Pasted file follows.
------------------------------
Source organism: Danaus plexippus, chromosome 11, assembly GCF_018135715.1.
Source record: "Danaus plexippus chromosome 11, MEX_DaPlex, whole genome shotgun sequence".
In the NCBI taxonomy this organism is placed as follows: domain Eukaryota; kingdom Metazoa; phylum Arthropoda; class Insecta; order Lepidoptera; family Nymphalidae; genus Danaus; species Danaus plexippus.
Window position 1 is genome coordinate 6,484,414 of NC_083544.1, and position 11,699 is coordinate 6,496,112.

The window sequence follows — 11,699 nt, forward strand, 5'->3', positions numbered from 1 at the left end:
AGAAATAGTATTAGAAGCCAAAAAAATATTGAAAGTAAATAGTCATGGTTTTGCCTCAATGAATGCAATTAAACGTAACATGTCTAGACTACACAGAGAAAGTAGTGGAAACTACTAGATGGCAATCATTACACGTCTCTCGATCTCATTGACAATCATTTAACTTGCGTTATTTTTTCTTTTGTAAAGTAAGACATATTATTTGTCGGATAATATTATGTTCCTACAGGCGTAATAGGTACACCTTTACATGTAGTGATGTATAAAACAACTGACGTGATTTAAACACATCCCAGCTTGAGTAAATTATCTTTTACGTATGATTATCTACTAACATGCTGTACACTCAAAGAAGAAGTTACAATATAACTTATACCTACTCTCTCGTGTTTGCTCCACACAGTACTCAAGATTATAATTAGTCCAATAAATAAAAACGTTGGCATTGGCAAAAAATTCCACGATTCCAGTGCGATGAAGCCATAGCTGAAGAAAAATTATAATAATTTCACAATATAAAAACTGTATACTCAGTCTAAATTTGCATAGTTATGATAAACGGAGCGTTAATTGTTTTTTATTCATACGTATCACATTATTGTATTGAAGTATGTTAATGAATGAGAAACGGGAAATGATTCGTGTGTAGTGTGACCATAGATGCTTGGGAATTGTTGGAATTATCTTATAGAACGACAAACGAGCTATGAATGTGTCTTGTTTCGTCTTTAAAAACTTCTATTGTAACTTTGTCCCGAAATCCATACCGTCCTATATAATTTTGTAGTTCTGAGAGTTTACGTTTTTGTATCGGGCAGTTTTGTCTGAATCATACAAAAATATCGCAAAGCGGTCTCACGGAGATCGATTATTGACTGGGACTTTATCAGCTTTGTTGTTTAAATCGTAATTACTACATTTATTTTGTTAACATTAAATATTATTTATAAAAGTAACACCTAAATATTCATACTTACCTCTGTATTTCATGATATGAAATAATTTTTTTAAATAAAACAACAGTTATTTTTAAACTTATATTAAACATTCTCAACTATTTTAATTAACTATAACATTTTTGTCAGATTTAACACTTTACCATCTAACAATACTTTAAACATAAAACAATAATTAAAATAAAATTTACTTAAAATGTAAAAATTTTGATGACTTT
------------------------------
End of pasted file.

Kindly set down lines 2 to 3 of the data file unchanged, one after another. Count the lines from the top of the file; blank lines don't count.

Source record: "Danaus plexippus chromosome 11, MEX_DaPlex, whole genome shotgun sequence".
In the NCBI taxonomy this organism is placed as follows: domain Eukaryota; kingdom Metazoa; phylum Arthropoda; class Insecta; order Lepidoptera; family Nymphalidae; genus Danaus; species Danaus plexippus.